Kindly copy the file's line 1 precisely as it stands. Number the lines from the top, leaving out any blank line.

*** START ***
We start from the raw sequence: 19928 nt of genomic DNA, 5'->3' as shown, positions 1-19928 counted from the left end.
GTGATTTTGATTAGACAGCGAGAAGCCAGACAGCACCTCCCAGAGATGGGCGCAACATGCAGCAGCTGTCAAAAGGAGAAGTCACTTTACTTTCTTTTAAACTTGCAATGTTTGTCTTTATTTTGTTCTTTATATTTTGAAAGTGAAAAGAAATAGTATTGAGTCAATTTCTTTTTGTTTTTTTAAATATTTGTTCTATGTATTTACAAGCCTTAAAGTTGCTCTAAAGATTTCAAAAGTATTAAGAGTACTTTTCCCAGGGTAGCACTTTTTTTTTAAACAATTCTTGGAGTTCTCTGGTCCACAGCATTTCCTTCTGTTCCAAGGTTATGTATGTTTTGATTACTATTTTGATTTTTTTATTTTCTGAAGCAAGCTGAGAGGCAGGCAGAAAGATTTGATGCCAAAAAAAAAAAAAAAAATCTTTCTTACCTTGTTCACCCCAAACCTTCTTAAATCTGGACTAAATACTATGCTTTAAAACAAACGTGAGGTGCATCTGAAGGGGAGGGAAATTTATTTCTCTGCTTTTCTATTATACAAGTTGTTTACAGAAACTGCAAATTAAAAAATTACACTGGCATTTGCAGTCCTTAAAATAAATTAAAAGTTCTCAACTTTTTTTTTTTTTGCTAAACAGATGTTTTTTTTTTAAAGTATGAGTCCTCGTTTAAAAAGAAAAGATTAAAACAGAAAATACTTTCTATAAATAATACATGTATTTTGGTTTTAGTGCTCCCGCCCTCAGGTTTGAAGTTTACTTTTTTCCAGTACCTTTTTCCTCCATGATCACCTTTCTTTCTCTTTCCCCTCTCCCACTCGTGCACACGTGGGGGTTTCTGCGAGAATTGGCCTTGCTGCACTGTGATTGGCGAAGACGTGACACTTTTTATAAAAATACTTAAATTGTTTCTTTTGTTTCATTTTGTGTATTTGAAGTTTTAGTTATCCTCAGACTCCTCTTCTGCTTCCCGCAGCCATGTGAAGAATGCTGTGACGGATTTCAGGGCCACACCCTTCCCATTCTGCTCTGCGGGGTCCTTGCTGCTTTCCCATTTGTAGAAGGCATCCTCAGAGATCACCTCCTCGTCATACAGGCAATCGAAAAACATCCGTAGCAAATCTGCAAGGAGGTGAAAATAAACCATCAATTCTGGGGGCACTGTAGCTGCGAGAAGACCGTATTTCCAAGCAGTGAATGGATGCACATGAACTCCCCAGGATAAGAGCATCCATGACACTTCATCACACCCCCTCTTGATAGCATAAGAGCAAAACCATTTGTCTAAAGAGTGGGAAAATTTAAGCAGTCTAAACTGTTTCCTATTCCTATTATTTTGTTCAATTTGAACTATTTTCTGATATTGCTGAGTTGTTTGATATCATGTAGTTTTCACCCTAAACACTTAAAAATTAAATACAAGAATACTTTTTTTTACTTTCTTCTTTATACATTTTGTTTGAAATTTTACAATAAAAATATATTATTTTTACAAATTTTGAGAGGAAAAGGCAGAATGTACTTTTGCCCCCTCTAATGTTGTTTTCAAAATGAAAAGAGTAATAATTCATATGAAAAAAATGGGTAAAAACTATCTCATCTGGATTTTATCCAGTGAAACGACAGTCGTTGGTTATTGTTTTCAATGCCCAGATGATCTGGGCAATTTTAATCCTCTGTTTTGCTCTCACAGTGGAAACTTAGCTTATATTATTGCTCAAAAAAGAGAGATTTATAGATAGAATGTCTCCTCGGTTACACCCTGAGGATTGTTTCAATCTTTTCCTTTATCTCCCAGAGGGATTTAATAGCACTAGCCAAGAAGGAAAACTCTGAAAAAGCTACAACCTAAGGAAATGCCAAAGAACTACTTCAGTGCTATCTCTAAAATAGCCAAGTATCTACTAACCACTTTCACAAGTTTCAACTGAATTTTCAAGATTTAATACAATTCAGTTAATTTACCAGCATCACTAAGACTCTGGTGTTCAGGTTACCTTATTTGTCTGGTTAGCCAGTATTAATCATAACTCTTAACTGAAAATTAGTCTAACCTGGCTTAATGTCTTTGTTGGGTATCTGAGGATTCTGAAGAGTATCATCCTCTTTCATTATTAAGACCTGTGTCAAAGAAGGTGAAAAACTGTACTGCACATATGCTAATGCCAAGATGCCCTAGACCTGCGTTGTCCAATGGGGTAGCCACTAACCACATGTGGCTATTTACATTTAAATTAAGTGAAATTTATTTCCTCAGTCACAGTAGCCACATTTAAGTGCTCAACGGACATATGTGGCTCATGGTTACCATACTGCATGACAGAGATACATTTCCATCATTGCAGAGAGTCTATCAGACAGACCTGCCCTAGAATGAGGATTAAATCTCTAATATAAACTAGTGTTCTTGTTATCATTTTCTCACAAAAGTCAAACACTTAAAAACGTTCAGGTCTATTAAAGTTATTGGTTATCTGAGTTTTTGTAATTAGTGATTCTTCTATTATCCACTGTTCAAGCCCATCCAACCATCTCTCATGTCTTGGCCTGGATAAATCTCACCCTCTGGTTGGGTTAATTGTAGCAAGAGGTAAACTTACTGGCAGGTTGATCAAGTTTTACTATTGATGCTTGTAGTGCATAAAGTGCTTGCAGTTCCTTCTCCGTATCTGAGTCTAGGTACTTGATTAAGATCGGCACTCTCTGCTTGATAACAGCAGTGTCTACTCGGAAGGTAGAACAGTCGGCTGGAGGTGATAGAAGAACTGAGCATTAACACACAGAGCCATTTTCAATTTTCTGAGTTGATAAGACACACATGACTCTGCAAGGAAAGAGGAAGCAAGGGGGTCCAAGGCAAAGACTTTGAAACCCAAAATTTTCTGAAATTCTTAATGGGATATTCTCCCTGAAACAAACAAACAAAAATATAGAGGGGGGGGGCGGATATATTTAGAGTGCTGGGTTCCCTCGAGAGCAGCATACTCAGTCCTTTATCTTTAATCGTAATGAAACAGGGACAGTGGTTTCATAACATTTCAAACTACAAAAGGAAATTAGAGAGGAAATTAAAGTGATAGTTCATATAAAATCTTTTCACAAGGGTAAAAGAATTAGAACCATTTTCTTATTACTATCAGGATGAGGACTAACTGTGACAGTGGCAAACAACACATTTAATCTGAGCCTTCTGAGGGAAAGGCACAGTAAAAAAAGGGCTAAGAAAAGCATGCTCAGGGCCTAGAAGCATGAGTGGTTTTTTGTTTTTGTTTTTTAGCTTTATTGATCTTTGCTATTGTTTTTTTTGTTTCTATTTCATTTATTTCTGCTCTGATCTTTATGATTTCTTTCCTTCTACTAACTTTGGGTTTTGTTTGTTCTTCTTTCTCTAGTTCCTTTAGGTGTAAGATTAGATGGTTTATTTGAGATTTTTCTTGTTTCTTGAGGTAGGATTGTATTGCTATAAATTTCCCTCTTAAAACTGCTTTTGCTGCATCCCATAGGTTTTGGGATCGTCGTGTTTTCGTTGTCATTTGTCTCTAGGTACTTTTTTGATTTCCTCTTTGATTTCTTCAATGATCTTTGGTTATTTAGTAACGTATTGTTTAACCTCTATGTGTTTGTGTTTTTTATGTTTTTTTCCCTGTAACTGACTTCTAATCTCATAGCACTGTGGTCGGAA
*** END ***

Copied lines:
We start from the raw sequence: 19928 nt of genomic DNA, 5'->3' as shown, positions 1-19928 counted from the left end.